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Classic cars draw hundreds to Main Street

September 22, 2012
By MIKE DONAHEY - Staff Writer ( , Times-Republican

With songs of crusin' and surfin' by the Beach Boys providing a fitting backdrop, Marshalltown's Main Street was packed with vintage cars and trucks from every era for Oktemberfest's annual classic car show Friday night.

Hundreds of onlookers, many with popcorn and beverages in hand, had their choice to gaze upon nearly 80 vehicles of all makes, colors and sizes.

A 1929 Mercedes Benz Gazelle - a two seat roadster - owned by Jim and Cherlene Hulin of Dillon, attracted a crowd as did several 1957 Chevrolets. Ken Buffington of Marshalltown had his black '57 out as did Jim Parker of Grinnell, whose cherry-red '57 was popular as was a yellow Chevrolet convertible owned by Marshalltown's Bob Beard.

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Roy Swanson of Knoxville is shown wiping down his 1972 Dodge Challenger 340 “Six Pak” at Oktemberfest’s annual classic car Show on Main Street Friday night. “SUPERBLU” is the car’s vanity plate. Swanson said he attends the Oktemberfest and other shows. His Challenger won Best Mopar division at last year’s Oktemberfest show. Joining Swanson were many other car owners cleaning their vehicles inside and out after driving in from various locales.

Muscle car aficionados were pleased - on the street was a 1969 Pontiac Firebird and a 1972 Dodge Challenger among others.

Pick up truck fanciers had much to see as well.

Ross Long's 1929 Ford Truck Model A, a 1934 Ford Pickup owned by Lyndon and Karen Williams and a 1939 Ford Pickup with vanity plates "SMURFY 1" were crowd pleasers.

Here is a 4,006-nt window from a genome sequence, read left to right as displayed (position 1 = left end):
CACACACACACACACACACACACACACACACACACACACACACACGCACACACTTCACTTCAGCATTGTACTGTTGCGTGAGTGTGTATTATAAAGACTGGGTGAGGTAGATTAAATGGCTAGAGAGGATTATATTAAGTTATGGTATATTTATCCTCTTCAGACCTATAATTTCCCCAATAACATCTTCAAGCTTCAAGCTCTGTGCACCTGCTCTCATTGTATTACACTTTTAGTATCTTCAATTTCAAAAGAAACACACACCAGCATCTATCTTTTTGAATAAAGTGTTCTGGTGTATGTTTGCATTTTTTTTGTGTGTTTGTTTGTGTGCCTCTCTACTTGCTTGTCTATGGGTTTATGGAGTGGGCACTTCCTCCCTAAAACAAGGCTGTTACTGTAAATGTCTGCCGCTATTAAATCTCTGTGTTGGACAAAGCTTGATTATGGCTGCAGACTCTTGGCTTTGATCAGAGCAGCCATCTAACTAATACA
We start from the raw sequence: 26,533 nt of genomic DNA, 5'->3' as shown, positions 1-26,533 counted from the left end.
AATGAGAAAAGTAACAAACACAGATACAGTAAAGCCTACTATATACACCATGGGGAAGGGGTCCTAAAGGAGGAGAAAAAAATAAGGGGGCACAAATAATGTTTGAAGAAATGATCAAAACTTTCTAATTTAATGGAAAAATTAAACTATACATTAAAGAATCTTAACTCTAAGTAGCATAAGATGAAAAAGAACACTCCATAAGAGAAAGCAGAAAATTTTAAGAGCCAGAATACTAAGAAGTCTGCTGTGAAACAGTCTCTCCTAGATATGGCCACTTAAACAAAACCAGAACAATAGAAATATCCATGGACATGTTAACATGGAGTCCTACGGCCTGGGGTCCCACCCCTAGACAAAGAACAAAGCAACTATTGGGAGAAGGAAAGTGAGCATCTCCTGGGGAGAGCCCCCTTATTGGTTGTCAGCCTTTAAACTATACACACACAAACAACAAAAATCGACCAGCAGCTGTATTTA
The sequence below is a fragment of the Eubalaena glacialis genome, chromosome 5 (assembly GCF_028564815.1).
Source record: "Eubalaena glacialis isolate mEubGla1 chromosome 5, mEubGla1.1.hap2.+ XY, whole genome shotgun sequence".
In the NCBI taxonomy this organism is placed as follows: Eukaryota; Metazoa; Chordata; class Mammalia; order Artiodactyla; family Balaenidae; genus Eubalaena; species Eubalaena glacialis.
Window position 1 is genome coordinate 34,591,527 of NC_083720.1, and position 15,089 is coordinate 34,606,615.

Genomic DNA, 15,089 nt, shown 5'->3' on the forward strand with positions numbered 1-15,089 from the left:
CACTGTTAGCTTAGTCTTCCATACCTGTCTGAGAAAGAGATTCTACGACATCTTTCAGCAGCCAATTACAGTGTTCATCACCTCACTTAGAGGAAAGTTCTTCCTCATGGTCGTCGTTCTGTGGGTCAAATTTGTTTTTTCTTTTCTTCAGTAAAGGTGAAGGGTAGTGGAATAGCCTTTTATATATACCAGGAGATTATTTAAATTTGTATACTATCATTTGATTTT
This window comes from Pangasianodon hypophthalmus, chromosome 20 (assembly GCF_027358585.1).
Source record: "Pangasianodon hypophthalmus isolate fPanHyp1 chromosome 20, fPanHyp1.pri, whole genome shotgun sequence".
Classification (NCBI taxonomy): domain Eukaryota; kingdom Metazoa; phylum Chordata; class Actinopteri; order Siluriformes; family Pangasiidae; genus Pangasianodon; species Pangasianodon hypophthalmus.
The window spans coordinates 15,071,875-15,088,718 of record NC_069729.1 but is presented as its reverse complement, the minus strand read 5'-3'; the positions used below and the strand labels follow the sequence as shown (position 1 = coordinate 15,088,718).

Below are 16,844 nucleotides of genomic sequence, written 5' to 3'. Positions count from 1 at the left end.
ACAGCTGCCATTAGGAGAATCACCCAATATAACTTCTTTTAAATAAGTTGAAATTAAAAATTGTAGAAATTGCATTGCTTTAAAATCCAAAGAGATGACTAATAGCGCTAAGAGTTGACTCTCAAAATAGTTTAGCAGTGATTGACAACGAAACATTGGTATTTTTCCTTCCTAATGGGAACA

Jim Hulin said he was pleased with the turnout and then explained how he came to own the Gazelle.

"I bought it at an auction in Dillon," he said matter-of-factly. "The owner was going into a nursing home. 'I said to myself, I have to buy this car.'"

Steve Jacobson of Marshalltown said he and his wife Ginger come to the show every year.

"It is fun to come down here and see all of the different cars and trucks," he said. "Seeing them makes me wish I had kept my 1965 Mercury Comet, which I had fixed up extensively."

Melissa Ulch of Marshalltown said she was impressed with the variety and the amount of work each owner had put into their vehicles.

In addition to four cash prizes of $100 each, awards were presented to contestants winning top prize in their divisions which included John Winters, Best Ford; Roy Swanson, Best Mopar; Parker, Best GM; Arlen Long, Best Import; Wes and Marji Ghilee, Best Convertible; Long, Best Truck; Rodney Kriegel, Best Paint Job; Jeff and Patti Shaw, People's Choice and the Hulins, Mayor's Choice.

"We could not have done this event without the cooperation of area law enforcement," said T.J. Ham, car show coordinator. "Chief Tupper has helped us a great deal and you can't have a successful car show without their help. And the real highlight tonight has been Kay Beach making the Mayor's Choice award."

Assisting Ham was Oktemberfest volunteer Katie McKeever of Marshalltown, who was working her fifth and final car show.

"I'm retiring," she said, smiling. "It has been a lot of fun ... Oktemberfest is a good, family event for Marshalltown."



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